When taking photographs of a dim-lit scene, you could think that choosing the smallest ISO setting on your camera will help with reducing the overall noise of the picture. What matters for real however, is the total number of counts that the sensor has recorded. You cannot change how much light will reach the sensor for a given exposure time and aperture setting, but you can change the way the sensor will count them. This is done precisely by the ISO setting, and finding the range where the handling of the signal is best is an easy procedure.

Finding the best ISO for astrophotography on your camera

Find yourself a nice dark scene. I personally chose a book shelf just before sunset. Set your camera on a tripod (or on any appropriate substitute for a tripod), focus it on the scene. Maybe choose an aperture value that will give you a sharp image. By this, I mean do not shoot wide open because the defects of the optics might play a bigger role in this case. Also, do not forget to shoot RAW as Jpegs would not retain enough information for this to work. Finally, I went with the following steps:

  • Go the the maximum allowed native ISO value (on my camera: 12800).
  • Expose the scene correctly at this value using the exposure time and aperture settings. Take the picture.
  • Decrease the ISO value by one stop, take the picture again. (It should be twice as dark)
  • Repeat the above step until you reach the base ISO of your camera, usually 100.

You should be left with a bunch of RAW files becoming gradually darker. Import them into your favorite RAW editing software (I use darktable). Deactivate any noise reduction algorithm that might kick in automatically. For now the photographs should only be debayered, without any added correction. Now you can start bringing the exposure of the pictures to the same value: increase the exposure value by adding one stop to the picture taken at the second ISO, two stops to the one taken at the thrid ISO, etc. I was left with the following situation:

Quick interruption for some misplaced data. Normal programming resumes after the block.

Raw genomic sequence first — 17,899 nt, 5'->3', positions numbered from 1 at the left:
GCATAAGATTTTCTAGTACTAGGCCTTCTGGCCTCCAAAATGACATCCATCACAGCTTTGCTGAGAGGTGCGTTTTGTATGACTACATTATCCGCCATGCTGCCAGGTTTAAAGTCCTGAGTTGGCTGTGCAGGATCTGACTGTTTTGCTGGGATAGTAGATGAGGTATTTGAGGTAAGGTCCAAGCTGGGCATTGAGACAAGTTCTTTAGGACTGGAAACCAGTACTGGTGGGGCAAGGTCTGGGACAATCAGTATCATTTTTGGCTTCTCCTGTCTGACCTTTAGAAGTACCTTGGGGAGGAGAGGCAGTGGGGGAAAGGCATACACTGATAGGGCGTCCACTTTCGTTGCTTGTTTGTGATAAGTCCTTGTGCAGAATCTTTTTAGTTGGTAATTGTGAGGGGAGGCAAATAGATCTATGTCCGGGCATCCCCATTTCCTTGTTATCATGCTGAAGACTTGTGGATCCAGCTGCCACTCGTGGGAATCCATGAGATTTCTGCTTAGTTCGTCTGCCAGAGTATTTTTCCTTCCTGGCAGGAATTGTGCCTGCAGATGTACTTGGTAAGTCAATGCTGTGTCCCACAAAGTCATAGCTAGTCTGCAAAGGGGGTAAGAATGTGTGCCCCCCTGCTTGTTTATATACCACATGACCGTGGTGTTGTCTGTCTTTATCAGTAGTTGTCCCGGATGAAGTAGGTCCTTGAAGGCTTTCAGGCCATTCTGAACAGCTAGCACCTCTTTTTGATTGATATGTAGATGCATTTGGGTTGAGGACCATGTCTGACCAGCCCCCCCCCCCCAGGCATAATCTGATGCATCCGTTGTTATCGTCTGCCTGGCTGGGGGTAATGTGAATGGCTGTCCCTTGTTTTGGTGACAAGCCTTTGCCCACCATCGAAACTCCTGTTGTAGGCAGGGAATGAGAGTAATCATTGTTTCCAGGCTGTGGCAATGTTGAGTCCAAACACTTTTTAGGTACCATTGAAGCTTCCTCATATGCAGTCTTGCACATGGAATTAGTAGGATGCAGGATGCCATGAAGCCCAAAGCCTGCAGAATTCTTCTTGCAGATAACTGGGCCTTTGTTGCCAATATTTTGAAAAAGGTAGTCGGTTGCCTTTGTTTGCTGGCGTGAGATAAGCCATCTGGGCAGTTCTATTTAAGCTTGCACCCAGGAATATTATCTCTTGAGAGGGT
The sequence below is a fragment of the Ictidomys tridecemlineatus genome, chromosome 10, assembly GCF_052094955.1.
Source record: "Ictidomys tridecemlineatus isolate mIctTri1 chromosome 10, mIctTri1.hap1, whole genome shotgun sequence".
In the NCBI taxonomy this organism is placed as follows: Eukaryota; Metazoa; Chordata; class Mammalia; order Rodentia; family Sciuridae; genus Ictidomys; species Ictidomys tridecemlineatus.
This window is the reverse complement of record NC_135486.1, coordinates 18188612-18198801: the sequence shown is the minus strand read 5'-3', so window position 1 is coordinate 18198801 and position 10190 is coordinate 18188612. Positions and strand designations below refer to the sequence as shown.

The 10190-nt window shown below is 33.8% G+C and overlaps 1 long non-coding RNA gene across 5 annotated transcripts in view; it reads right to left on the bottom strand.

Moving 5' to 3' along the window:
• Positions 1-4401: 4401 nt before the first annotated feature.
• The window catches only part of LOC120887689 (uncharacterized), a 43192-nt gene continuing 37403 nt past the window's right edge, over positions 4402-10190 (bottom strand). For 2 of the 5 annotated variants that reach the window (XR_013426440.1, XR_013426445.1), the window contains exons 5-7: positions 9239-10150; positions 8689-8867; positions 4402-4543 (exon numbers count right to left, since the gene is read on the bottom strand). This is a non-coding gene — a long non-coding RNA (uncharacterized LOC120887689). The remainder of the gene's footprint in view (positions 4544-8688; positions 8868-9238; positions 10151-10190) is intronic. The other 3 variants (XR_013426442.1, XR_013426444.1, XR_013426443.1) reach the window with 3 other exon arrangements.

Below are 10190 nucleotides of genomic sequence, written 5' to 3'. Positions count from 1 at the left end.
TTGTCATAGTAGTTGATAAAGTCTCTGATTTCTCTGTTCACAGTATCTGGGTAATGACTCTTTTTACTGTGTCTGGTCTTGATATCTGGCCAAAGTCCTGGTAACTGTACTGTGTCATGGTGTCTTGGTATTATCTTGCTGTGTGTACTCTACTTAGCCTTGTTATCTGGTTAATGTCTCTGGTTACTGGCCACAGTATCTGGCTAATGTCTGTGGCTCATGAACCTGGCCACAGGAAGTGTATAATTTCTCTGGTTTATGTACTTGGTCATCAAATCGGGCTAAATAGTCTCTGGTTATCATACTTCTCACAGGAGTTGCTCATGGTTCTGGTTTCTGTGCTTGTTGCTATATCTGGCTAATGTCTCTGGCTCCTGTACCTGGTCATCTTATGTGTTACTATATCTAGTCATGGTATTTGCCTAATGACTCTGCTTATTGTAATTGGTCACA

ISO             Aperture         exposure time         exposure correction
12800 f/3.5 1/10 0
6400 f/3.5 1/10 +1
3200 f/3.5 1/10 +2
1600 f/3.5 1/10 +3
800 f/3.5 1/10 +4
400 f/3.5 1/10 +5
200 f/3.5 1/10 +6
100 f/3.5 1/10 +7

Now you should have a set of pictures with equal brightnesses. Here is what I got for my Nikon D750. (You can open the picture in a new tab to obtain the full resolution.) mosaic of isos Clearly, ISO 100 does not give the best result here. I would personally go with ISO 6400, it seems to be preserving the details in the picture the best. However at the end of the day, the differences are not extremely striking. It makes sense as approximately the same number of photons have hit the sensor for each of the photographs above; independently of how the electronics inside the camera handled the incoming signal.